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T-Mobile myTouch 3G Review


T-Mobile myTouch 3G Review

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The original T-Mobile G1 was an ugly phone, a boxy clunker with a jutting chin, so we were happy to find the sleek, colorful and gently curving T-Mobile myTouch 3G. It's a much nicer looking device, with a larger, improved trackball. Even the screen seems more vivid, and the T-Mobile G1's display seems a bit cooler in color temperature by comparison. Still, these aesthetic improvements hardly run skin deep. First, the screen on the myTouch 3G wasn't as responsive as the display on our G1, which is a serious problem considering the T-Mobile myTouch 3G relies on the screen for everything, including the keyboard. We prefer the button layout on the G1, with it's centered menu button. Also, the buttons in Android were inconsistent. Sometimes you'll press Back to retreat to the last screen, but sometimes Back will hop you out to the home screen.

The Android interface still holds up, but the T-Mobile myTouch 3G is essentially the exact same phone as the G1 in terms of software. The phone has far more customization options than the Apple iPhone 3GS, which is probably why this is T-Mobile's main focus with the myTouch 3G. You can easily change and rearrange the homescreen, adding new apps, live Widgets and even smart folders to one of the three homescreen panels. Best of all, Google allows developers deep access to the basic interface elements, so if you don't like the dialer and favorites menu, there's a replacement waiting in the Google Market (Phonebook). Or if you want a more convenient settings menu, there's a better one available (Toggle Settings). We haven't seen developers take such an active role improving basic functions on any other smartphone.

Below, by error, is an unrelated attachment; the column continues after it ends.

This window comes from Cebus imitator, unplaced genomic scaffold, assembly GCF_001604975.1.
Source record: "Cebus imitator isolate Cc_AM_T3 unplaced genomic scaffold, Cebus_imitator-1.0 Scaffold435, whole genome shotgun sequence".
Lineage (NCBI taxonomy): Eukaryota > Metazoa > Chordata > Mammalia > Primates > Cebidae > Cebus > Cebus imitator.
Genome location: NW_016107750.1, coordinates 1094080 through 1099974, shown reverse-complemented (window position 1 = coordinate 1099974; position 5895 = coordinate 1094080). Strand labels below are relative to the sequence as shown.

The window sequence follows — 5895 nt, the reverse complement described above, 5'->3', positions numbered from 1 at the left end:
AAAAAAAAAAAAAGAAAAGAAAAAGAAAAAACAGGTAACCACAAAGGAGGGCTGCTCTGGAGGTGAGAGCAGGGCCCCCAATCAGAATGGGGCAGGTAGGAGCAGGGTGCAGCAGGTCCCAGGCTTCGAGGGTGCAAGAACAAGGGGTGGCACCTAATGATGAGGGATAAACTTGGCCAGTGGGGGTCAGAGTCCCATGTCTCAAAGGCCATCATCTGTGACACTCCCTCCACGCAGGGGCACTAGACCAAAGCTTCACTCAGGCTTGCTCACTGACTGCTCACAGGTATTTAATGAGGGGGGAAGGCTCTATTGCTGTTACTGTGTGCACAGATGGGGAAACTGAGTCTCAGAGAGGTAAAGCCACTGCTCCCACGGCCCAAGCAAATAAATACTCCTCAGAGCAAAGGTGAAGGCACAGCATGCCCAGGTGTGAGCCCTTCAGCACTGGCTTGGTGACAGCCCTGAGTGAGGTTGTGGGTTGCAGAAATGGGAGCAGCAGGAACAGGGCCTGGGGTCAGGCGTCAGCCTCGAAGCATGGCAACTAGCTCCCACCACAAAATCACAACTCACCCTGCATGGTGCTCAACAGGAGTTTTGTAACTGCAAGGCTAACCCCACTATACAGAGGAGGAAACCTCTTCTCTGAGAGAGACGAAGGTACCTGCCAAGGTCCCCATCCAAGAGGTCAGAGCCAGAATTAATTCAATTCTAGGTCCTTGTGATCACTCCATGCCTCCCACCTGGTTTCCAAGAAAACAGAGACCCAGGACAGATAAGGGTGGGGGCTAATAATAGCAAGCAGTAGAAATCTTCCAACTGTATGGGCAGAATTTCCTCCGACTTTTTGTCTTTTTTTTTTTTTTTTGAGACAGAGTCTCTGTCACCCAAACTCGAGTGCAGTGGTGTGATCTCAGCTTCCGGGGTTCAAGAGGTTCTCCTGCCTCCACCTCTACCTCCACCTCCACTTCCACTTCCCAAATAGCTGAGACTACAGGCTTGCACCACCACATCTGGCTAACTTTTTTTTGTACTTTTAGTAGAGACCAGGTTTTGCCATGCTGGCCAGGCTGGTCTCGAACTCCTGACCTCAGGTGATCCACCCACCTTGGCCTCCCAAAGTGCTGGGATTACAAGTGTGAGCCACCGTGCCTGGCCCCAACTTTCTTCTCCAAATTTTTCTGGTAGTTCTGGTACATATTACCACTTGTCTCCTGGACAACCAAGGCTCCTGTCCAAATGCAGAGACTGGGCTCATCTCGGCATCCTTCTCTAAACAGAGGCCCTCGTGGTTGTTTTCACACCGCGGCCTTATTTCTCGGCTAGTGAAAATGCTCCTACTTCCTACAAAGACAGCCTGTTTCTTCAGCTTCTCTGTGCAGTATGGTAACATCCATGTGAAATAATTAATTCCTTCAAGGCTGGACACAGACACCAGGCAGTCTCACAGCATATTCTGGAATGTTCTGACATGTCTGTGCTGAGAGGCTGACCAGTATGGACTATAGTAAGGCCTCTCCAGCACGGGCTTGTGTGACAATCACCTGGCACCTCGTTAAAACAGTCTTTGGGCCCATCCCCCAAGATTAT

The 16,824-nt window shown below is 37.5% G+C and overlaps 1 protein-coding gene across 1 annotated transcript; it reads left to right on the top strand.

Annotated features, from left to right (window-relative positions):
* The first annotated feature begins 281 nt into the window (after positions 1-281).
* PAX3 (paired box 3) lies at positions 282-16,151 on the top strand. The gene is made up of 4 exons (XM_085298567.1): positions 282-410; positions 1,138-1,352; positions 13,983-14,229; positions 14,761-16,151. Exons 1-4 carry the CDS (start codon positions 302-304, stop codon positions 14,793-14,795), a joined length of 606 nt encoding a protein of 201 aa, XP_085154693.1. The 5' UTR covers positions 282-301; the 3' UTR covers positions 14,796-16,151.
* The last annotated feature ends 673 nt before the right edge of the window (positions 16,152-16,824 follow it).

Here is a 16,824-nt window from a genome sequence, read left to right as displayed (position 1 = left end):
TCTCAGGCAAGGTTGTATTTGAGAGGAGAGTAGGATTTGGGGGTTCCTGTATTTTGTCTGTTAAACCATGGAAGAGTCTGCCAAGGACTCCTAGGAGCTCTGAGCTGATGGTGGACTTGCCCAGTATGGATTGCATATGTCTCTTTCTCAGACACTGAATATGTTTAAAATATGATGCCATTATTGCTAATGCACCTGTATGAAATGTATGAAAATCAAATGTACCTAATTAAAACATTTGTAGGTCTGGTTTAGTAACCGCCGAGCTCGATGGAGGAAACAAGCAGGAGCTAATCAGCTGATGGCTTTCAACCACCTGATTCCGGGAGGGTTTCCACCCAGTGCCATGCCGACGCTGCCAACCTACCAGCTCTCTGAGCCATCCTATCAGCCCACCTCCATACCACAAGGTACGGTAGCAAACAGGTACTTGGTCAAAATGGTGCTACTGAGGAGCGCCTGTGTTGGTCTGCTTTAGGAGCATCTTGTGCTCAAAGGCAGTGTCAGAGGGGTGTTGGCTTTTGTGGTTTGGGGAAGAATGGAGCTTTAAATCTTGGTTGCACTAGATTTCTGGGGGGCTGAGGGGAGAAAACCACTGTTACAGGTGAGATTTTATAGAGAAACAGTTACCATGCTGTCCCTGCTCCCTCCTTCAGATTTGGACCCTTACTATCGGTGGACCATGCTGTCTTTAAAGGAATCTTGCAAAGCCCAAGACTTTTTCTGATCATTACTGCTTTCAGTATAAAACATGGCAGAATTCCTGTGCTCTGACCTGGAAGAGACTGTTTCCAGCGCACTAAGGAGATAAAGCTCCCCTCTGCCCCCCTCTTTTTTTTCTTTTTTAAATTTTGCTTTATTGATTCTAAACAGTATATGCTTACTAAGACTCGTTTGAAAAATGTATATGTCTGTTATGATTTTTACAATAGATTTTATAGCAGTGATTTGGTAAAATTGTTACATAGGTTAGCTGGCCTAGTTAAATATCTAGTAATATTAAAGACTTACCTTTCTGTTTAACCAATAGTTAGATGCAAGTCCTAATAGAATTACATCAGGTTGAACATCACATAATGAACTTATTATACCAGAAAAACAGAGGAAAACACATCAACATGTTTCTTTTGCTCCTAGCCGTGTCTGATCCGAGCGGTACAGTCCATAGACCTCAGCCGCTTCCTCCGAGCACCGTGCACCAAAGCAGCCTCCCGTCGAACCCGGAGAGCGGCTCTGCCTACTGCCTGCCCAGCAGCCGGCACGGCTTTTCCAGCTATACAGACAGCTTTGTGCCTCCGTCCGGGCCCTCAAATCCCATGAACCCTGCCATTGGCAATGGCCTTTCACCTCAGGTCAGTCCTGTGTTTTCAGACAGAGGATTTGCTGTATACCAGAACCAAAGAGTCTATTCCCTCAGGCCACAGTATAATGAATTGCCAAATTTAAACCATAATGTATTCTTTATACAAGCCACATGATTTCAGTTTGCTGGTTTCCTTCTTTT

The T-Mobile myTouch 3G sounded better during calls than its predecessor, the G1, and we found call quality to be very pleasing. There was a bit of static on our end of calls, and even more on our callers end, but for the most part voices were clear and tonally accurate. Reception was usually good, a full 4 bars of service (the highest level on this phone), though we often lost 3G signal as we traveled around the Dallas metro area. Still, even without 3G, calls went through and sounded consistently good. Battery life was also improved on this phone, and we managed more than 6.5 hours of talking in a single call, an impressive feat for a 3G, touchscreen phone. We wish that T-Mobile would bring their Android phones into their @Home calling lineup, which would allow Wi-Fi calling using UMA technology. We're fans of UMA calling and T-Mobile's @Home calls present an interesting bargain option for long talkers.

The T-Mobile myTouch 3G can synchronize with an online Gmail address book, so if you don't have a complete contact list on Google, you'll have to do some legwork. Though the myTouch 3G ships with a unique Work E-mail app that can access a Microsoft Exchange server, the phone can't synchronize with an Exchange ActiveSync address book. This is a real failure on T-Mobile's part, since many Exchange users (ourselves included) might expect to find their corporate contacts on the myTouch 3G, as long as T-Mobile is advertising Exchange support. We'd also like to see Google do more to integrate social network contacts, like the Palm Pre does with Facebook accounts.

For other calling features, the T-Mobile myTouch 3G does well, and it's going to get even better. T-Mobile has already announced an official Visual Voicemail app for their Android devices (to go along with the third-party apps already available in the Google Market). They haven't talked pricing yet, and the app wasn't available at press time for us to try out, but we're happy to see that the T-Mobile myTouch 3G and the G1 will soon benefit, since visual voicemail is one of our favorite calling features. Otherwise, conference calling on the myTouch 3G was easy enough, though it could have been a bit more intuitive. The speakerphone sounded clear, but it didn't quite have the volume you'll need to hear it over loud car noises.


The T-Mobile myTouch 3G has a nice raft of messaging apps, but we wish they were more unified. There's an app for text messaging, and the myTouch uses threaded messaging, so you'll see all your text messages as a conversation, which is more pleasant than viewing messages one by one. There's an app for Google Talk, and another IM app for AOL, MSN and Yahoo. These both looked pretty good and were reliable and quick in our IM tests.

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